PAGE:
In July 2019, the number of robotics transactions may have dropped, but the total amount increased. The Robot Report tracked more than $10.1 billion in deals worldwide, up from $1.1 billion in June 2019 and $1.6 billion in June 2018.
Multi-billion-dollar investments in Argo AI by Volkswagen and Open AI by Microsoft, as well as an offering from surgical robotics provider Medtronic, no doubt bumped up last month’s total. There were 22 fundings in July 2019, compared with 42 in the previous month and 27 a year ago. (See also the 20 largest robotics investments in the first half of 2019.)
Technology for self-driving cars and robots and intelligent systems in healthcare were the big winners in July 2019. They were followed by supply chain automation, software and artificial intelligence, and service and consumer robots.
There was little investment activity around robots for manufacturing, as automakers face slowing demand and recession worries persist. Teradyne Inc., which owns Danish cobot maker Universal Robots and Mobile Industrial Robot, cited the slowdown in its quarterly earnings call.
“The automotive supply chain remains a large component of robot sales, and weakness in this sector has been difficult to overcome,” said Mark Jagiela, CEO and president of Teradyne.
At the same time, venture capital activity hit new highs last quarter, according to PitchBook, and robotics stock values have increased, reported ROBO Global. SoftBank Group Corp.’s second Vision Fund of $108 billion includes Microsoft Corp. and Apple Inc. as investors looking for emerging technologies.
The table below lists investments in millions of U.S. dollars where they were available:
|Company||Amt. (M$)||Type||Lead investor, partner||Date||Technology|
|Activ Surgical||13||investment||July 5, 2019||surgical robots|
|Argo AI||2600||investment||Volkswagen AG||July 11, 2019||self-driving cars|
|Attabotics||25||Series B||Coatue, Comcast Ventures, Honeywell||July 30, 2019||automated storage/retrieval system|
|CloudMinds Technology Inc.||500||IPO||Citigroup, JP Morgan, IBS Investment Bank||July 12, 2019||cloud-based AI for service robots|
|CMC Corp.||32.3||share sale||Samsung SDS||July 31, 2019||industrial automation|
|Connected Robotics Inc.||7.82||Series A||Global Brain Corp.||July 8, 2019||cooking robots|
|Emotix (RN Chidakashi Technologies Pvt. Ltd.)||2.7||seed||IDG Ventures India Fund III, Chiratae Trust||July 12, 2019||social robot|
|Exyn Technologies Inc.||16||Series A||Centricus, Yamaha Motor Ventures & Laboratory Silicon Valley||July 11, 2019||autonomous drones, robots|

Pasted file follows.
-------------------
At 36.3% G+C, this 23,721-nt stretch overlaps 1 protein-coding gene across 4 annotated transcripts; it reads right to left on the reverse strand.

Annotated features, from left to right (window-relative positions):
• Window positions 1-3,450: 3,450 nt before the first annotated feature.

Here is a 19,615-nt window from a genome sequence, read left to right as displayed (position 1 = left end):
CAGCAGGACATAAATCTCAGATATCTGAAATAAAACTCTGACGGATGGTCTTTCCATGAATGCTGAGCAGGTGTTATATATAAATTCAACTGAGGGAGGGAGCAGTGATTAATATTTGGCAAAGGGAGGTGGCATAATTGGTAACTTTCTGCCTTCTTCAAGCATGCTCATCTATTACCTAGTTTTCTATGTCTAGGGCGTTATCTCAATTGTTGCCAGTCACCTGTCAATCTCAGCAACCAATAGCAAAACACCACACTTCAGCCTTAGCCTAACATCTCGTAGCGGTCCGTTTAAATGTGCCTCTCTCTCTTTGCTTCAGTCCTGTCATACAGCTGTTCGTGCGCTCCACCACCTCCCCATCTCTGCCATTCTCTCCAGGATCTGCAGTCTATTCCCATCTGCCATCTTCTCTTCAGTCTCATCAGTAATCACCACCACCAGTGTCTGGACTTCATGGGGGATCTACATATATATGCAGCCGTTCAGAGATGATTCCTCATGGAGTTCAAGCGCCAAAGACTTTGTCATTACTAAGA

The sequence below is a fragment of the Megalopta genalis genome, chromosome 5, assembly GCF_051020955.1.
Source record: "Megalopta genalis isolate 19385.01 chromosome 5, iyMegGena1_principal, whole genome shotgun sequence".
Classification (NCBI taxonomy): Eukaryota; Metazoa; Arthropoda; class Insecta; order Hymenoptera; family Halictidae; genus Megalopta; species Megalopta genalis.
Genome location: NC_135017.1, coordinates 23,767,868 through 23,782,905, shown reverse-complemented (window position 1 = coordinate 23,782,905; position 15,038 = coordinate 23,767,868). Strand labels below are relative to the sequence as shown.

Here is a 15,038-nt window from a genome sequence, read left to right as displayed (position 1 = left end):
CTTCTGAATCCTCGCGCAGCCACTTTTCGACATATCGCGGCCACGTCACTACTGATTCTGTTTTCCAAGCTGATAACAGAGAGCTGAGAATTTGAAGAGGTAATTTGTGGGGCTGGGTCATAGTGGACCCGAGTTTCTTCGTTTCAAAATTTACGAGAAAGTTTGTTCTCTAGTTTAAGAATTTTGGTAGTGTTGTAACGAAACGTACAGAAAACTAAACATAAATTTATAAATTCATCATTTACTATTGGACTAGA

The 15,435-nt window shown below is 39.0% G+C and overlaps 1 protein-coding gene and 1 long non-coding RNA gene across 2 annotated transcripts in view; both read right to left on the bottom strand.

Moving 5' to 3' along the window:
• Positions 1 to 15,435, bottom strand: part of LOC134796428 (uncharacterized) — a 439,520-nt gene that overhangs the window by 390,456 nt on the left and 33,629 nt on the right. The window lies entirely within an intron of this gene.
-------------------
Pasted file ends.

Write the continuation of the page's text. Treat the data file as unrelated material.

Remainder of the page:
|Fetch Robotics||46||Series C||Fort Ross Ventures||July 23, 2019||autonomous mobile robots|
|Freedom Robotics Inc.||6.6||seed||Initialized Capital||July 23, 2019||cloud-based fleet management|
|Gaiya Environmental||14.5||Series B||Hongxin Capital||July 18, 2019||pollution remediation|
|Geek+ Inc.||150||Series C1||GGV Capital, D1 Capital Partners||July 10, 2019||autonomous mobile robots|
|iFlytek||407||investment||China Asset Management||July 18, 2019||AI, service robots|
|Knightscope Inc.||IPO||July 24, 2019||security robots|
|Luminar Technologies Inc.||100||investment||G2VP||July 11, 2019||lidar for self-driving cars|
|Medtronic||5000||tender offers||July 11, 2019||surgical robots|
|MetoMotion||1.5||investment||July 31, 2019||greenhouse robot|
|Neocis||30||investment||Norwest Venture Partners||July 16, 2019||surgical robots|
|OpenAI||1000||investment||Microsoft Corp.||July 22, 2019||Azure AI|
|Recogni Inc.||25||Series A||GreatPoint Ventures||July 31, 2019||self-driving cars|
|RoadBotics||7.5||Series A||Radical Ventures||July 16, 2019||self-driving cars|
|ROYBI||4.2||seed||July 2, 2019||educational|
|Tier IV Inc.||100||Series A||Sompo Japan Nipponkoa Insurance||July 5, 2019||self-driving cars|
|Virtual Incision Corp.||1||debt financing||Bluestem Capital Co., Prairie Gold Venture Partners||July 3, 2019||surgical robots|
|ZongMu Technology||14.57||Series C+||Qualcomm Ventures||July 2, 2019||self-driving cars|
There were seven mergers and acquisitions in July 2019, the same number as in June and more than occurred a year ago. We’ve also compiled a list of the top 10 most notable acquisitions of the year so far.
|Company||Amt. (M$)||Partner, acquirer||Date||Technology|
|Atracys||Smith & Nephew||July 1, 2019||surgical robots|
|AutoLap||47||Great Belief International Ltd.||July 10, 2019||laparoscopic surgery|
|Mapper.ai||Velodyne Lidar Inc.||July 23, 2019||self-driving cars|
|Melown Technologies||Hexagon Geosystems||July 1, 2019||machine vision|
|Quantum Signal AI||Ford Motor Co.||July 30, 2019||simulation software|
|Robin Autopilot||Fahey Group||July 8, 2019||robotic lawnmower|
|Schölly Fiberoptic||Intuitive Surgical||July 15, 2019||surgical robots|
Autonomous vehicles keep revving up
As mentioned above, one of the top deals in July 2019 was Volkswagen’s $2.6 billion investment into Argo AI as part of its partnership with Ford Motor Corp. Argo AI, which will include Volkswagen’s Autonomous Intelligent Driving unit, will continue developing self-driving cars. Both automakers also have other deals with other robotics, AI, and autonomous systems companies.
Although massive numbers of self-driving cars aren’t quite around the corner for 2020, investors are supporting software and hardware development. In 2025, 8 million vehicles, with 36 million lidar units worth $7.2 billion, will ship with SAE Level 3 or 4 autonomy, predicts ABI Research. The total market for autonomous vehicles could reach $667.7 billion by 2026, it said.